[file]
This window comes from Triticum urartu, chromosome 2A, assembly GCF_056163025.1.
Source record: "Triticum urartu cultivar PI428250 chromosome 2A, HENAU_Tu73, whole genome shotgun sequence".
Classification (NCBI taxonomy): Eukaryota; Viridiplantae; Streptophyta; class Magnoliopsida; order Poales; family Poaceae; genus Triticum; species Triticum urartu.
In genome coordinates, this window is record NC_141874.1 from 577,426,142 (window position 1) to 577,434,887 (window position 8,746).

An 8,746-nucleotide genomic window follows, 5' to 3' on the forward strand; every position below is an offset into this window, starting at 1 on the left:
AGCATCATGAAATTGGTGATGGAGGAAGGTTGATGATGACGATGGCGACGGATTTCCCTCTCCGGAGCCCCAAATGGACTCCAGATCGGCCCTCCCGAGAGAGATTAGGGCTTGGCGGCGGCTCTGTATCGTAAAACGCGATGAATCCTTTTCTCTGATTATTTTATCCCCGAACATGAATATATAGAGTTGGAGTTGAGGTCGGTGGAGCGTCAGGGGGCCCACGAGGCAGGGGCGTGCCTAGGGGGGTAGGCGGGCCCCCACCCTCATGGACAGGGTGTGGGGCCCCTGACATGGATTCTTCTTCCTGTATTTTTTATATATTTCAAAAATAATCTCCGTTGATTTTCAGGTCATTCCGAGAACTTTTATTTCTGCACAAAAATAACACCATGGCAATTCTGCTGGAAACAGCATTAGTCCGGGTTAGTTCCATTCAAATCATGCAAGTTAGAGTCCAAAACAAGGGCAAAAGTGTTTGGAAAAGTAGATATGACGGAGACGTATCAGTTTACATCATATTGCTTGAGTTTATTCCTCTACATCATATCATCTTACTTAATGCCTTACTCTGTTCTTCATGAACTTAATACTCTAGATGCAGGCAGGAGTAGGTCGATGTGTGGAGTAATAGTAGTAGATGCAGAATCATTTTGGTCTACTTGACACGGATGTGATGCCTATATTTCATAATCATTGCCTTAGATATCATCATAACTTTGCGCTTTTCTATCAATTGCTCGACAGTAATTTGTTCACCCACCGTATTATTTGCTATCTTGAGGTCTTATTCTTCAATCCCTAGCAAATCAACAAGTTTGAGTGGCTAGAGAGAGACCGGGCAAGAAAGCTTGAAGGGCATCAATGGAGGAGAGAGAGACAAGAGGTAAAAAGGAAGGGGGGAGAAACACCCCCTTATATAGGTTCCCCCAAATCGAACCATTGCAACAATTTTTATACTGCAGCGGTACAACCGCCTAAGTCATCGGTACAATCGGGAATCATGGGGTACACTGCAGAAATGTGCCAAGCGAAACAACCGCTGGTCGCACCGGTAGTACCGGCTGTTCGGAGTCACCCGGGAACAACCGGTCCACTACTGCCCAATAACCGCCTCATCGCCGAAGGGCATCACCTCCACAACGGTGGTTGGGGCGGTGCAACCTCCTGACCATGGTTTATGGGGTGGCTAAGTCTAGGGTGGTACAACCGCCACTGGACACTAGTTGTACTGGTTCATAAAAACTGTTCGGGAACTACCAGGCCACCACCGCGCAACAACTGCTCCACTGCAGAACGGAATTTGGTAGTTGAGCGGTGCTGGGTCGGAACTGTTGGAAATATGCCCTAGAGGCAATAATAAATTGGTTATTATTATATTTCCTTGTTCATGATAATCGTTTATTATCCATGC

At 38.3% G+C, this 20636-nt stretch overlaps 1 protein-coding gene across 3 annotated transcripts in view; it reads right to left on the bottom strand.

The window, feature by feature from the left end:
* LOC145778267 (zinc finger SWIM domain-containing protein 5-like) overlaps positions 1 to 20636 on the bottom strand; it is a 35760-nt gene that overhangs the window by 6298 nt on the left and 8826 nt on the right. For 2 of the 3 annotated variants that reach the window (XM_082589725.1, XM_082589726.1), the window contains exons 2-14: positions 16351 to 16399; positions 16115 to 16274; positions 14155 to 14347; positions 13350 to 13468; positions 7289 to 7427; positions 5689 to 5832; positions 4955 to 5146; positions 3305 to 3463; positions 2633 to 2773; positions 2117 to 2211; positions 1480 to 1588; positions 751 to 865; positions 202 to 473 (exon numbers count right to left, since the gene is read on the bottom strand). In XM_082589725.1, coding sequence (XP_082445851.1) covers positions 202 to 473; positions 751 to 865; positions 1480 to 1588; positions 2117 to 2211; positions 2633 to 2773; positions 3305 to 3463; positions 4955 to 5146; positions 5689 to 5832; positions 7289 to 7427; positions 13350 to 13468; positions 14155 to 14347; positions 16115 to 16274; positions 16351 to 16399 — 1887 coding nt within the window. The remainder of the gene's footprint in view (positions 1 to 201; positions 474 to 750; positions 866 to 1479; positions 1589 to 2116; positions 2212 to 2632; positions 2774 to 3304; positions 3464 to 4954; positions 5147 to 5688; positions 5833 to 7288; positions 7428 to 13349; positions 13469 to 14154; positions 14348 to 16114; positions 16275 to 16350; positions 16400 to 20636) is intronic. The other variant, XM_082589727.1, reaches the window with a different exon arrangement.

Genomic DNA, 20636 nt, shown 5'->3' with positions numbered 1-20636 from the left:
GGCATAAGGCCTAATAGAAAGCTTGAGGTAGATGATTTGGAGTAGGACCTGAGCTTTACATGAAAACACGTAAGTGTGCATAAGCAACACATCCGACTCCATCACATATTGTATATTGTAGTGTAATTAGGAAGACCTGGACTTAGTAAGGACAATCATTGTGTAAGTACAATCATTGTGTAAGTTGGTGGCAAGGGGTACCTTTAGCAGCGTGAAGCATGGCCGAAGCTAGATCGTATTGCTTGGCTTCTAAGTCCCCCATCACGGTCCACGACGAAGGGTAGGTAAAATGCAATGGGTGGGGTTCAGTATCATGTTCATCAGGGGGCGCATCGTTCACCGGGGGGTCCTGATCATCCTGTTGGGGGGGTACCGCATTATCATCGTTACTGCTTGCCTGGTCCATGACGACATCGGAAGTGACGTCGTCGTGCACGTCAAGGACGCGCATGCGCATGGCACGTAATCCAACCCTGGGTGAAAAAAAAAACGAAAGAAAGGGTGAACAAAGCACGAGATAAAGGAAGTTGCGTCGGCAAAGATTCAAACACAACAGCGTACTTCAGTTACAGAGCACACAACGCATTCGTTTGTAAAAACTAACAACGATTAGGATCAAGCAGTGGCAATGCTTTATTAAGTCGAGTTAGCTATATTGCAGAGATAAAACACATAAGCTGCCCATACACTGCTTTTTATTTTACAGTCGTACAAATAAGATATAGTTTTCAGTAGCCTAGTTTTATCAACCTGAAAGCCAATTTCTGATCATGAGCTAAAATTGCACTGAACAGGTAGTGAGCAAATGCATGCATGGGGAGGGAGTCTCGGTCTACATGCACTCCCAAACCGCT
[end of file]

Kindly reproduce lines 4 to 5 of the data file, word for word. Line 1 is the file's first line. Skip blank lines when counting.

In genome coordinates, this window is record NC_141874.1 from 577,426,142 (window position 1) to 577,434,887 (window position 8,746).

An 8,746-nucleotide genomic window follows, 5' to 3' on the forward strand; every position below is an offset into this window, starting at 1 on the left: